It is day 22 of our 30 Days of Thanks, and we here at Cape & Castle are thankful for Disney’s animated Frozen. The animation was wonderful and the tunes are appealing. Let’s not forget the voice cast is remarkable. Whoever hired these amazing Broadway stars: we thank you. However, these delights are just the tip of the iceberg.
The beautiful story
So why else are we thankful for Frozen? First, we lauded the writings for their complex characterization, interactive humor, a delicately changing tone and the wonderful story arc. It’s a traditional hero’s quest, recognizable even before we grasp what will unfold. But the usual Disney template accompanied by twists, and it is these twists that form the basis of our appreciation.
Frozen has two Disney princesses, however they do not suit the traditional mold. It ridiculed a royal betrothal in typical love at first sight—a charming prince is a rotten apple. The finale gives us devotion between two sisters rather than typical romance between prince and princess. The vibrant, younger princess Anna is to rescue her sister–something that her sidekick Kristoff embraces without a single bleating or mansplain.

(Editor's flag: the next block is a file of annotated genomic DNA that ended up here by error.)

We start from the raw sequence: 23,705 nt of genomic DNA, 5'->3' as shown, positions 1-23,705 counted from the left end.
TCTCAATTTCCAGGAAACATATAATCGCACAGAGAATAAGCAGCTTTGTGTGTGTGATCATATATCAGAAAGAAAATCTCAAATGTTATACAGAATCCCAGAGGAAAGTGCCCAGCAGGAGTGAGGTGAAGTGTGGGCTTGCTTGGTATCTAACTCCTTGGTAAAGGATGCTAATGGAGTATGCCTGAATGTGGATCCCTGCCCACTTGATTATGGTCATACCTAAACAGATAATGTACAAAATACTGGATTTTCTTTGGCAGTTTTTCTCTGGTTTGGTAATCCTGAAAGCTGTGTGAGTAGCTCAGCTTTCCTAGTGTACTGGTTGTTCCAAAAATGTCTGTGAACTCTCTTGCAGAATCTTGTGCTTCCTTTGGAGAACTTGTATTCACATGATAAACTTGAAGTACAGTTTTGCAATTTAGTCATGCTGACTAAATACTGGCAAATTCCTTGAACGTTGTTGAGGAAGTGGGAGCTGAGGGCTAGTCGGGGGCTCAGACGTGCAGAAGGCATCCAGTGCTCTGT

The life lessons
We’re thankful for the film’s real power and the lessons we gain: “The truth, girls can also be heroes,” “You can choose if you trust someone and if you don’t, that’s okay,” and “It’s okay to be yourself.”
Initially the villain of the story was Elsa, the complex, mysterious older sister with icy powers. The movie was rewritten when Robert Lopez and Kristen Anderson-Lopez composed “Let It Go” as an inspiration to self-acceptance.
Elsa, voiced by Idina Menzel, is the favorite towards the film’s younger viewers. We’re fascinated by her mix of powers and how she responds to them. Her anthem, which Anderson-Lopez has said will encourage us to “screw fear and shame, be yourself, be powerful,” has became a source of inspiration for a huge cross section of adults, too, especially those feeling ostracized by society, being ridiculed for being different, and survivors of loss.
We are thankful for Frozen because it gives us hope, and we need that more than ever. If a cultural influence as important as Disney creates female heroes to inspire self-acceptation and empathy and positively reflect parenting of the same gender, then perhaps the next generation will inspire to continue to do a good job on its own.
Why are we thankful for Frozen? Because the future that so many of us want was reflected in this film. Frozen is taking some significant steps, and it’s paying off.
We can’t wait to see what happens when they go even further in Frozen 2, in theaters today! Be on the lookout for our Frozen 2 review coming soon!